A common expression in American politics since the Nixon administration – Will he play Peoria? – has survived its literal sense that the city of central Illinois is an indicator of national opinion. As Pennsylvania votes to select a new US senator in 2022, “Will it play in Pittsburgh?” Might be more appropriate, as it sums up the importance of the political climate in western Pennsylvania.
In the heavily Democratic metropolis of Pittsburgh, some candidates simply cannot survive the region’s still-left politics. For example, Democrat Mike Doyle, whose congressional district centers around the densest part of Allegheny County, announced his retirement this month amid a main challenge from rising Democratic Socialist Summer Lee. , who currently sits in the State House of Representatives.
“After starting at the center-right, Doyle voted quietly under the leadership of [Nancy] Pelosi and other leftist leaders, âLuke Negron, the 28-year-old Republican who challenged Doyle last year, told me. âUnfortunately for him,â he added, âthe new wave of progressives were not impressed by his survival-based political masquerade. People see through a yes-man.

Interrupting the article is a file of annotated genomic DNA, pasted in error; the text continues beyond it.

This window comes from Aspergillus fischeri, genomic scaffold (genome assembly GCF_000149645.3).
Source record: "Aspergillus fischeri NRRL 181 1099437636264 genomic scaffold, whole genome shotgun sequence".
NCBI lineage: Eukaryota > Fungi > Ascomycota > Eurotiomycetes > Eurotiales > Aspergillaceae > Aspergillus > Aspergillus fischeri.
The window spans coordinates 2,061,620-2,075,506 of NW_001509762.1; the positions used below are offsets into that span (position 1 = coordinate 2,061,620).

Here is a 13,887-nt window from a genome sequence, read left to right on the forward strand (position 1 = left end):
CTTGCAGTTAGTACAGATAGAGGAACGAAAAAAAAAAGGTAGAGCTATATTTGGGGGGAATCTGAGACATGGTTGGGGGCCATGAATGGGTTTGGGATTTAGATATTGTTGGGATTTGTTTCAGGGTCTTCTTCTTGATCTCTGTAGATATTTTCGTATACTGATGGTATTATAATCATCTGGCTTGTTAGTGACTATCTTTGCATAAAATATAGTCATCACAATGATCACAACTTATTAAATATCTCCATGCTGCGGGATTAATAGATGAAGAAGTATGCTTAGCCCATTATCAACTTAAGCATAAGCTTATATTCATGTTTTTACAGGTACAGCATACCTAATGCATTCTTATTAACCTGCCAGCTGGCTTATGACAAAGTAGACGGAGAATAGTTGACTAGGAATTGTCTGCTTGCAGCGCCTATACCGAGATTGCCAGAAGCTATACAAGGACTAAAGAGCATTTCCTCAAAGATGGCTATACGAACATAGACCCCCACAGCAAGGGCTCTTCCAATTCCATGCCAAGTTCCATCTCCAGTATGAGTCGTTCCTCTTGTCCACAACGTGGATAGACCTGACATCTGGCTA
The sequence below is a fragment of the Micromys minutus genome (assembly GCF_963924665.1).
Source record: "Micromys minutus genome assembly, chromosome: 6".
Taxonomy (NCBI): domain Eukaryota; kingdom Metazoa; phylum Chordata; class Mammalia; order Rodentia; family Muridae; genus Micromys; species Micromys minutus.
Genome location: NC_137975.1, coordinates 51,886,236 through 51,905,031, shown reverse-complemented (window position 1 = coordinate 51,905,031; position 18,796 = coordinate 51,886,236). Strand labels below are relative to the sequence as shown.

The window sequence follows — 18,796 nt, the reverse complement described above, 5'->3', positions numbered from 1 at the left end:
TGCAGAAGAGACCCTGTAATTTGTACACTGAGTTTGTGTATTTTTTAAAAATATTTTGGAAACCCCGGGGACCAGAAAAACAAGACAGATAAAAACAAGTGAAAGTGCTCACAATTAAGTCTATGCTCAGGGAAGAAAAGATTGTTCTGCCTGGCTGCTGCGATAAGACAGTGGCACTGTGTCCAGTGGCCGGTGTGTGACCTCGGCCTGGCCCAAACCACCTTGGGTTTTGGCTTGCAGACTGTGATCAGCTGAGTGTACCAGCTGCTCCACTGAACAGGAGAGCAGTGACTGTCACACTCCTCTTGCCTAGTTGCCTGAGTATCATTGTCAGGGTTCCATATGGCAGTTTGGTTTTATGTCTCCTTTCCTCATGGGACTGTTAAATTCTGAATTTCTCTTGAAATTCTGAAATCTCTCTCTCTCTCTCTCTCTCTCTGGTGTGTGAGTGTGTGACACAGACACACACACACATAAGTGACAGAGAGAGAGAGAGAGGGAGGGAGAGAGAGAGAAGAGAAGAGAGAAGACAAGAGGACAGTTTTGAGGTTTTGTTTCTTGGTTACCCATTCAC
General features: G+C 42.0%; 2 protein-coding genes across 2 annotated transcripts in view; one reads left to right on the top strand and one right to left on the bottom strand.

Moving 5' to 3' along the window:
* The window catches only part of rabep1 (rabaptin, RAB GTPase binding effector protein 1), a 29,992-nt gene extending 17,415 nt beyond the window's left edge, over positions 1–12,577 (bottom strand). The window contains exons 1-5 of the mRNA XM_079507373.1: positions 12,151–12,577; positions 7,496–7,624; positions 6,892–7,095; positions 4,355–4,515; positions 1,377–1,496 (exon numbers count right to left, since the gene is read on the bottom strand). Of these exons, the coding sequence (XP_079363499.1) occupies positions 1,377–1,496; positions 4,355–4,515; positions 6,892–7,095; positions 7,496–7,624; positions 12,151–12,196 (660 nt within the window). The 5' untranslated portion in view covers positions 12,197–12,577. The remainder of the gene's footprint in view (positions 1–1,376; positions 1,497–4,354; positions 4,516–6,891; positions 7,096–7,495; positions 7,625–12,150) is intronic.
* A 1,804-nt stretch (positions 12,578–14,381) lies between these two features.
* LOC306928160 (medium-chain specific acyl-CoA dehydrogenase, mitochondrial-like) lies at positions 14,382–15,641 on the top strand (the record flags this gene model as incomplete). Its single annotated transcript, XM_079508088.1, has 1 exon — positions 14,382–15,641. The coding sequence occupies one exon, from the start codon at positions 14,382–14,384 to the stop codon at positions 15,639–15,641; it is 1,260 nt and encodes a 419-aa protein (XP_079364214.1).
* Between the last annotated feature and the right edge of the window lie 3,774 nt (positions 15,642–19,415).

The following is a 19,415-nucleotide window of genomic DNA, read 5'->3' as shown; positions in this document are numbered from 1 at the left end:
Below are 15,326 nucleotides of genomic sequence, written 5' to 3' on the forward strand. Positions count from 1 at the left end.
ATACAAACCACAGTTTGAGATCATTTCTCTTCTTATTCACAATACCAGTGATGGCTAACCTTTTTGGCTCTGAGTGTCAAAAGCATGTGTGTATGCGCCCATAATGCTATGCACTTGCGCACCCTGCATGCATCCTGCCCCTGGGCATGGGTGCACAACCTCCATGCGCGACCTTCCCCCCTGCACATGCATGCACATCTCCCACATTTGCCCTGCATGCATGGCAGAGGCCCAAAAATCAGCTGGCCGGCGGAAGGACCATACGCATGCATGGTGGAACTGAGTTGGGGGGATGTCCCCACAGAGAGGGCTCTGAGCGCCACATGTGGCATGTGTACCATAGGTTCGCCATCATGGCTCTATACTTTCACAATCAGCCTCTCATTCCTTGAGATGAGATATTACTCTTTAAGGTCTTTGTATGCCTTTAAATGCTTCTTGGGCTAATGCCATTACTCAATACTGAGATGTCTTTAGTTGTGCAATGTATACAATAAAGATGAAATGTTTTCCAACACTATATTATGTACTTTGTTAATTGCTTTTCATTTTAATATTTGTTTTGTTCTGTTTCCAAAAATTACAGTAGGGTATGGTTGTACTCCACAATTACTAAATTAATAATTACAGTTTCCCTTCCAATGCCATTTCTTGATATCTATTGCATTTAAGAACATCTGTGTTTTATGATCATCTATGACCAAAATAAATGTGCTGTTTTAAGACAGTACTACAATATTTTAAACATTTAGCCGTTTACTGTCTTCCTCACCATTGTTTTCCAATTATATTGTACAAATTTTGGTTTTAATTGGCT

The moderate 27-year-old congressman leaves the stage with Pittsburgh Mayor Bill Peduto, another âold guardâ Democrat who lost this year’s primary due to insufficient progressivism. His opponent, State Representative Ed Gainey, is easily favored to win next week’s general election in Pittsburgh, which has not had a Republican mayor since 1933.
This year, other local races also have a progressive trend. Allegheny County primaries for district and common advocacy judges, who determine sentencing, bail and deportations reviews, turned massively to the left in May thanks to the campaign of five progressive organizations national. Two far-left newcomers won the Pittsburgh School Board primaries. And in Mount Oliver, in the South Hills area, progressive schoolteacher JoAnna Taylor ousted Mayor Frank Bernardini, a moderate Democrat who made the mistake of being photographed with a city council member who wore a MAGA hat.
However, recent election results don’t necessarily indicate that all of western Pennsylvania has become a hotbed of progressivism. The moderate candidates are besieged by the left, but even more by the right, which has built a stronghold in the region’s suburbs and small towns in the Rust Belt between the northern Alleghenies and the Ohio border.